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Some dishes seem to create themselves.  The ingredients radiate with pure excitement when they enter into each others’ proximity.  This was the case when the loads of astonishingly fragrant strawberries pushed into the log of chevre in the fridge the other night. They called to me in their sweet seductive voices to please toss them with fresh spinach and roasted almonds, I was powerless to resist. Luckily, this force is pure good.  This dish is  full of vibrant seasonal nutritional powerhouses, so the guilt factor is nearly nil.

While strawberries are often restricted to  dessert or breakfast dishes, they make an excellent salad.  Feel free to adapt this at will.  The spinach can be replaced with arugula or butter lettuce, the chevre with feta, and the almonds with walnuts or pinenuts, but do not leave out the STRAWBERRIES!  They are too good right now to miss.

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Adventures come few and far between for me these days.  It is not that I am not loving my maternal/ professional/ domestic life, but I do feel the nostalgic for the days when I could take off on a moment’s notice for some incredible journey- usually with twenty bucks in my pocket and only the vaguest of plans.  So when my husband’s parents offered to watch our kids for a weekend so we could fly away (Yes, on a plane, with no children!) for a friend’s wedding, we jumped at the opportunity.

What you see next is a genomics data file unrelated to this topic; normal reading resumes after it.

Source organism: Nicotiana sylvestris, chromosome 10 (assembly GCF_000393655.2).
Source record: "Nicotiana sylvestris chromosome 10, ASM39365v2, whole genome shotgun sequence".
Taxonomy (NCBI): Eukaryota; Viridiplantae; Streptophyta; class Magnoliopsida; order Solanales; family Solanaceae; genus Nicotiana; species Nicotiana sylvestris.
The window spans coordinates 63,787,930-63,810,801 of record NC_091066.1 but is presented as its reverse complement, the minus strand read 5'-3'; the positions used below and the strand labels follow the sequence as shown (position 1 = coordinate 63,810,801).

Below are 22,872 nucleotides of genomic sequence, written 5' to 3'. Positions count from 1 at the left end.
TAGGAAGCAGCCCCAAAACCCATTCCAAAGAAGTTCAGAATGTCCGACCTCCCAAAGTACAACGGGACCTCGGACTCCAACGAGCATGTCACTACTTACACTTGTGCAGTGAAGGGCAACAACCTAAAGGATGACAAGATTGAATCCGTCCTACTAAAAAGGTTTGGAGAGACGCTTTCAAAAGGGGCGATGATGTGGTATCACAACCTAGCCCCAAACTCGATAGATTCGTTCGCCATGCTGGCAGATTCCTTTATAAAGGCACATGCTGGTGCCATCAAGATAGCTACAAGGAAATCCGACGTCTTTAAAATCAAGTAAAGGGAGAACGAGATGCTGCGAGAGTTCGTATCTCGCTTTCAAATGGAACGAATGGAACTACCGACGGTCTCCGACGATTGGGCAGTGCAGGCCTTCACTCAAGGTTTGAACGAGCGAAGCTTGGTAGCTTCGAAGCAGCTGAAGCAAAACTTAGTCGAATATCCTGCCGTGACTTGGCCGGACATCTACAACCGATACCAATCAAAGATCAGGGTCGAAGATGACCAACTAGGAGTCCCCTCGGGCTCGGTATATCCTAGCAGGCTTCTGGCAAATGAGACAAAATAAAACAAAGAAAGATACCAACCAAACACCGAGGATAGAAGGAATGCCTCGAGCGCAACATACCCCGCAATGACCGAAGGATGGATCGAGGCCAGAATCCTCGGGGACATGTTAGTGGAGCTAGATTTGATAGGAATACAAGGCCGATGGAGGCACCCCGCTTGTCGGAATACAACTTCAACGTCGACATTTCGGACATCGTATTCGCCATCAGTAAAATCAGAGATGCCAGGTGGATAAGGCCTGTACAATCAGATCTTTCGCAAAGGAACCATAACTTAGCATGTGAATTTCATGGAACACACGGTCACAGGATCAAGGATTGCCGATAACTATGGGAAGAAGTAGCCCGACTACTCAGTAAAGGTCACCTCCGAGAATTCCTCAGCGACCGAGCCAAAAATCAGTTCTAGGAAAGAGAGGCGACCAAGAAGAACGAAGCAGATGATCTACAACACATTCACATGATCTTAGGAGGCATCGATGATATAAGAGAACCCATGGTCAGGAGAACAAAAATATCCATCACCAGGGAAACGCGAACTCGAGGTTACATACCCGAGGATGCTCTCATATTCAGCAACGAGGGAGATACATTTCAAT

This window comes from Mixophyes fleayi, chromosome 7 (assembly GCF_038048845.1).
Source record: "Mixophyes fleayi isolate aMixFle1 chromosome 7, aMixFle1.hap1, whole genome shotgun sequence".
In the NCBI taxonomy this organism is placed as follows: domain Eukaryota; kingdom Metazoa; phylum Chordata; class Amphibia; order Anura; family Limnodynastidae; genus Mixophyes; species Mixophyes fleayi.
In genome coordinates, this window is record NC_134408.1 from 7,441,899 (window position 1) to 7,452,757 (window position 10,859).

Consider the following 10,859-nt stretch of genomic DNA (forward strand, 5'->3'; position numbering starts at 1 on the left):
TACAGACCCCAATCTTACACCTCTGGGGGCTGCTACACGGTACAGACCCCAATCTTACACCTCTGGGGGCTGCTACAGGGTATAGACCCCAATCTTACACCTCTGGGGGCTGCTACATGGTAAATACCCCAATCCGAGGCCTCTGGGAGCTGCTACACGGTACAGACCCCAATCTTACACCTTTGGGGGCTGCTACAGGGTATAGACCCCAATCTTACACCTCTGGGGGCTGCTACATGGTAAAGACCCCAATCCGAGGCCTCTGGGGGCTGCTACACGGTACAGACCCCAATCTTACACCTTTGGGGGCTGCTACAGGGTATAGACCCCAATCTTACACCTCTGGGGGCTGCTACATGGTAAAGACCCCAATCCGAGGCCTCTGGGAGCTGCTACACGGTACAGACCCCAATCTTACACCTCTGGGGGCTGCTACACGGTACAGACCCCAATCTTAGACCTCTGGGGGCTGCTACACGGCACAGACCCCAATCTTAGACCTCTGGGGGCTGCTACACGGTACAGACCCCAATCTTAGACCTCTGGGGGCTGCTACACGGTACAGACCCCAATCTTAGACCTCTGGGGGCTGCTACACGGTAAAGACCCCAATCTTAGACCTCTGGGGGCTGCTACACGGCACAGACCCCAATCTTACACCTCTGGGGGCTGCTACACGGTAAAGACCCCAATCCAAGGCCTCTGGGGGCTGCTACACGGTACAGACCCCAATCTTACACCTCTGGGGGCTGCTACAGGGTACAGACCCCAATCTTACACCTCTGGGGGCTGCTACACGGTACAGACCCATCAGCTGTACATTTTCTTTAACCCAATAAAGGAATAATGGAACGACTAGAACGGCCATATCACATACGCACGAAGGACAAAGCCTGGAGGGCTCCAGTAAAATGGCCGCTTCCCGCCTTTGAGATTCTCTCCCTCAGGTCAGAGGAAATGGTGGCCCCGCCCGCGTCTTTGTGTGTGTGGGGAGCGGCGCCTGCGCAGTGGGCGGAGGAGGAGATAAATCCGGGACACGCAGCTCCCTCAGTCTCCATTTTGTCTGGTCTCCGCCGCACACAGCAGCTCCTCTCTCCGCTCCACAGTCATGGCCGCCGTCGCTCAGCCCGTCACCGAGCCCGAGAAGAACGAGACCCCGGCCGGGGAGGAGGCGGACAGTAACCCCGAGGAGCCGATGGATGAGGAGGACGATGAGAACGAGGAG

We filled the weekend with all sorts of adult outings and completely refrained from anything even hinting at a whine.  It was fabulous. The wedding  itself was  special in just about every way.  I was especially smitten with the food.  Every dish served was beautiful and inspired.  One dish in particular though, struck me with its intriguing taste and unique presentation, the beet salad.

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Our garden harvest is in a bit of a lull these days.  The profusion of kale and broccoli that feed us through the winter is done.  While artichokes are beginning to  grace our table, the peas and fresh greens of spring have not quite matured.  The herbs however, jubilant in the rain-chasing sun, are thriving!  We have piles of oregano, mint, parsley, and chives.  I love adding combinations of them to just about any dish.